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Validating task-based assessment of L2 pragmatics in interaction using mixed methods
|Youn_Soo Jung_r.pdf||Version for non-UH users. Copying/Printing is not permitted||2.54 MB||Adobe PDF||View/Open|
|Youn_Soo Jung_uh.pdf||Version for UH users||2.53 MB||Adobe PDF||View/Open|
|Title:||Validating task-based assessment of L2 pragmatics in interaction using mixed methods|
|Authors:||Youn, Soo Jung|
|Keywords:||English for Academic Purposes (EAP)|
|Issue Date:||Aug 2013|
|Publisher:||[Honolulu] : [University of Hawaii at Manoa], [August 2013]|
|Abstract:||This study investigates the validity for task-based assessment of L2 pragmatics in interaction in an English for Academic Purposes (EAP) setting for classroom assessment and meaningful score interpretations for stakeholders. As a validity framework, Kane's (2006) argument-based approach to validity was employed. In view of the complexity of assessing L2 pragmatics in interaction and score interpretations from observed L2 pragmatic performances, score interpretations were built upon interpretive arguments comprising of four inferences, which guided the types of data analyzed and research steps taken in this study. Using the sequential mixed methods approach (Green, 2007; Tashakkori & Teddlie, 2003), qualitative and quantitative evidence was collected to provide valid support for the inferences and to strengthen the validity argument.|
Based on a large-scale needs analysis on EAP L2 pragmatic learning needs, two open role-play tasks that are meaningful and relevant to stakeholders in an EAP context were developed. Unlike the closed role-play task format, examinees were allowed to negotiate and naturally interact with interlocutors. In order to provide meaningful score interpretations to the stakeholders and to assist raters in making accurate evaluations of examinees' interaction-involved L2 pragmatic performance, conversation analysis (CA)-informed analytical rating criteria with detailed descriptions were developed based on the detailed analyses of examinees' L2 pragmatic performances in the role-play tasks. One hundred two adult ESL examinees completed the role-play tasks and monologic tasks. Four rater groups, consisting of 12 raters in total, scored each examinee's pragmatic performance. A many-facet Rasch measurement using FACETS (Linacre, 2006) indicated that the role-play tasks displayed different levels of difficulty, which stably differentiated between the varying degrees of the 102 examinees' pragmatic abilities. The raters showed internal consistency despite their different degrees of severity. Stable fit statistics and distinct difficulties were reported within each of the interaction-sensitive rating criteria, indicating that they contribute to measuring L2 pragmatic competence. In particular, the two rating categories for interactional competence were distinct in their difficulty levels, which supports the CA findings.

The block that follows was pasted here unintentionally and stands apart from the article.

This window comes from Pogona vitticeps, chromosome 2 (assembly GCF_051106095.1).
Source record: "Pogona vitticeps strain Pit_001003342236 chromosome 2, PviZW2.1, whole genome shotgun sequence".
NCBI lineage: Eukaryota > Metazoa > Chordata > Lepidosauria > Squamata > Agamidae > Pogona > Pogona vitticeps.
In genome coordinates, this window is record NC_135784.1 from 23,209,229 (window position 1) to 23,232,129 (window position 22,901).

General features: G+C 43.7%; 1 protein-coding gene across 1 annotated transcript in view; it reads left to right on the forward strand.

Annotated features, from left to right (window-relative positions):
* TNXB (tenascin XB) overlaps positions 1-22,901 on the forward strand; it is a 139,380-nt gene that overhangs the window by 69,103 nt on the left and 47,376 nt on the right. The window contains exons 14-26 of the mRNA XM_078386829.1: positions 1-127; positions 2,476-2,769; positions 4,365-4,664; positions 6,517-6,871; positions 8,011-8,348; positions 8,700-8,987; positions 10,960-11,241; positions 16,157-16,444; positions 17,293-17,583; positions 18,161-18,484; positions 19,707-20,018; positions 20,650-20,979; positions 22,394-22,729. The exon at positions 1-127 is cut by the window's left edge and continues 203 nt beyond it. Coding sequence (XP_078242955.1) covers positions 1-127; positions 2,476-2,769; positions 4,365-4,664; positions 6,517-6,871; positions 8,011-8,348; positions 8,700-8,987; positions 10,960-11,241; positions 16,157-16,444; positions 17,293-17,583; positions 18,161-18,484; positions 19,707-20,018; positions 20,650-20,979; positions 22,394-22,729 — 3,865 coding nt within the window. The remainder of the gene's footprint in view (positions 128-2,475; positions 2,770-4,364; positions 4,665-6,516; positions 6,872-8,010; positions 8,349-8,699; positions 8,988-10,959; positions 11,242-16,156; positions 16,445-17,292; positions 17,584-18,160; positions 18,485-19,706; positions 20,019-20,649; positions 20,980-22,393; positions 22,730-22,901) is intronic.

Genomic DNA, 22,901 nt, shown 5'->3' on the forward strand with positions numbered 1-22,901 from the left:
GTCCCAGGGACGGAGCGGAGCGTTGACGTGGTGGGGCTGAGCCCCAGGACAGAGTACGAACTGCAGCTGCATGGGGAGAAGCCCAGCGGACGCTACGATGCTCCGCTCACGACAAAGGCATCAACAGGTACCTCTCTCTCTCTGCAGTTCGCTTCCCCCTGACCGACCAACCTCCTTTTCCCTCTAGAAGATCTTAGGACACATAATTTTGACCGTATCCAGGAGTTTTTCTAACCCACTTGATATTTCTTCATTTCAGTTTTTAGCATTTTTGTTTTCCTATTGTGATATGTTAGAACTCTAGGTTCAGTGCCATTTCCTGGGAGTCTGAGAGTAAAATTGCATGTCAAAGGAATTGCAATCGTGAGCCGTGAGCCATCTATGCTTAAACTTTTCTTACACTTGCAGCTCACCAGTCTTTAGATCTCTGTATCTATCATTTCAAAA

Based on the qualitative and quantitative analyses, all of the validity evidence was woven into the validity argument for task-based assessment of L2 pragmatics in interaction, focusing on the four types of inference, domain description, evaluation, generalization, and extrapolation. The current study exemplifies how the construct of L2 pragmatics in interaction can be operationalized based on the qualitative scrutiny of the target performance that is also supported by the quantitative findings, which contributes to the advancement of measuring L2 pragmatics. Lastly, this study provides additional grounds for the recent development of the validity argument approach in the field of language assessment at large.
|Description:||Ph.D. University of Hawaii at Manoa 2013.|
Includes bibliographical references.
|Appears in Collections:||Ph.D. - Second Language Studies|
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